At one level, there was nothing unusual about the importance given to former Chhattisgarh chief minister Raman Singh when the BJP’s national office-bearers met physically after a year. Singh, who had ruled Chhattisgarh for 15 years before losing elections to the Congress in 2018, is the first in the BJP’s list of 12 vice presidents. He was thus the primary speaker on a resolution applauding Prime Minister Narendra Modi’s leadership during the Covid-19 and economic crises. He enumerated the “historic” and “visionary” decisions taken by the government—developing personal protective equipment, drugs and vaccines; passing three agricultural reform laws; amalgamating public-sector banks; and bolstering Atmanirbhar Bharat.
In Chhattisgarh, there is cheer among Singh’s supporters that he could be on the comeback trail, as far as his favourability in the party is concerned. Singh and fellow chief ministers Vasundhara Raje Scindia of Rajasthan and Shivraj Singh Chouhan of Madhya Pradesh had lost their states to the Congress in the 2018 assembly elections, denting the formidable electoral juggernaut built by Modi and Amit Shah. While Chouhan’s loss was narrow, both Singh and Vasundhara had lost by big margins. Singh lost even his own assembly seat.
The trio, apparently, had lost the knack for winning—a big offence in the party’s new success code. Though Chouhan and Vasundhara had won their assembly seats, they were not made leader of the opposition in their states. And, in a ‘surgical strike’, all 10 party MPs in Chhattisgarh, including Singh’s son Abhishek, were denied tickets to contest the Lok Sabha elections in 2019.
As the erstwhile first family of Chhattisgarh went into political eclipse, there was talk of a new leadership being groomed—as Modi had done in Uttar Pradesh, Maharashtra and Haryana. But Singh stayed below the radar, without getting provoked by either his party rivals or taunts from the Congress. He allowed those who took the reins of the party, both within and outside the assembly, to reveal their limitations.Meanwhile, as the faction-ridden Congress in Madhya Pradesh imploded, Chouhan’s stock rose as the most experienced leader who could manage not only the restive BJP factions, but also the large group of incoming defectors from the Congress who were loyal to Jyotiraditya Scindia.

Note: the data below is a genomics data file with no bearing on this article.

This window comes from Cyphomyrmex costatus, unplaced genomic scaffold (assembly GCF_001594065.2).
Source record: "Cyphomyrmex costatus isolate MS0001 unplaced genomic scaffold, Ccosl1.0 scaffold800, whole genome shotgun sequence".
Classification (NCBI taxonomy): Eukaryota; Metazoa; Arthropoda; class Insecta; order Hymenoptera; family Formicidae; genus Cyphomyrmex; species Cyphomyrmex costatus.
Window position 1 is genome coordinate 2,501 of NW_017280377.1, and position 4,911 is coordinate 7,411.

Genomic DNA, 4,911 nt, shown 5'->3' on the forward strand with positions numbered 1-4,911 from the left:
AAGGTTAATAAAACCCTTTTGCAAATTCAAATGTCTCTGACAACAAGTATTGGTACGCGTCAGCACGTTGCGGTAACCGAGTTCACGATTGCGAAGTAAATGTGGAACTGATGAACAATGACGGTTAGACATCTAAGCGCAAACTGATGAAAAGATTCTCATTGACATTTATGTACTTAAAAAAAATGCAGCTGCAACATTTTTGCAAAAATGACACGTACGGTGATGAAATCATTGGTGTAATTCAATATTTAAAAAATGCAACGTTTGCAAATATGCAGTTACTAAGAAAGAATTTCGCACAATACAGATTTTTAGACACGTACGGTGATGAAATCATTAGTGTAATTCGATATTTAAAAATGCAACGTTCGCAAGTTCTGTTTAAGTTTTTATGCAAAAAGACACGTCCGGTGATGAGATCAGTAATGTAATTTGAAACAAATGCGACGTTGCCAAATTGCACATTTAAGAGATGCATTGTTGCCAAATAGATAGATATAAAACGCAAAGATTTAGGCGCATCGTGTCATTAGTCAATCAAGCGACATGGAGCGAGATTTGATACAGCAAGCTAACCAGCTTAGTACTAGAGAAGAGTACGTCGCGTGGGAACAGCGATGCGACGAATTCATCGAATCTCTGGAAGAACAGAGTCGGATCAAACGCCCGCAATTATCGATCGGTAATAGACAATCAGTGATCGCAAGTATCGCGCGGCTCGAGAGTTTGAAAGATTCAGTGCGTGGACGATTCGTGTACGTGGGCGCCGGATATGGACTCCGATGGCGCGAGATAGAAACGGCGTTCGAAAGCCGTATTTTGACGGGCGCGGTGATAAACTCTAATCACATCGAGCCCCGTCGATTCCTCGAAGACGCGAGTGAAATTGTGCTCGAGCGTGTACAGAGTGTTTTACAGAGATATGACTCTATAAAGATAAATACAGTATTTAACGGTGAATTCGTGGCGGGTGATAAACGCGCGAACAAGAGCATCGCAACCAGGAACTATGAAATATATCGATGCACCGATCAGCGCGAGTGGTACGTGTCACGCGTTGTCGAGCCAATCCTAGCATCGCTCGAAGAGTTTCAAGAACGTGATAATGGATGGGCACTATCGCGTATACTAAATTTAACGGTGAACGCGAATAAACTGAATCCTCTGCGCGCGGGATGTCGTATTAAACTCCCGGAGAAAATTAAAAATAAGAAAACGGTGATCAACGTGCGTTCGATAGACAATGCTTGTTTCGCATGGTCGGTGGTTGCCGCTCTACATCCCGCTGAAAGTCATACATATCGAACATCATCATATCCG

The elevation of J.P. Nadda as the BJP’s national president has given confidence to the party’s veteran warhorses to get back into the reckoning. But in Rajasthan, though, the rift between Vasundhara and her detractors has been deepening. The MLAs supporting her recently alleged that the denial of tickets to her supporters in Kota had benefited the Congress in the local body elections. Earlier, when the Congress was rocked by Sachin Pilot’s rebellion, the anti- Vasundhara faction in the BJP had kept hinting that she was not keen on toppling Chief Minister Ashok Gehlot.
She is the most senior vice president of the BJP after Raman Singh, followed by Raghubir Das of Jharkhand, another former chief minister who lost the elections. It will be interesting to see whether Singh and Vasundhara would be considered when Nadda fills the three seats that have long been vacant in the party’s powerful parliamentary board. Many leaders in the party, young and old, are in contention. Chief Ministers B.S. Yediyurappa of Karnataka and Yogi Adityanath of UP have not made it to the board, even though Chouhan is a member.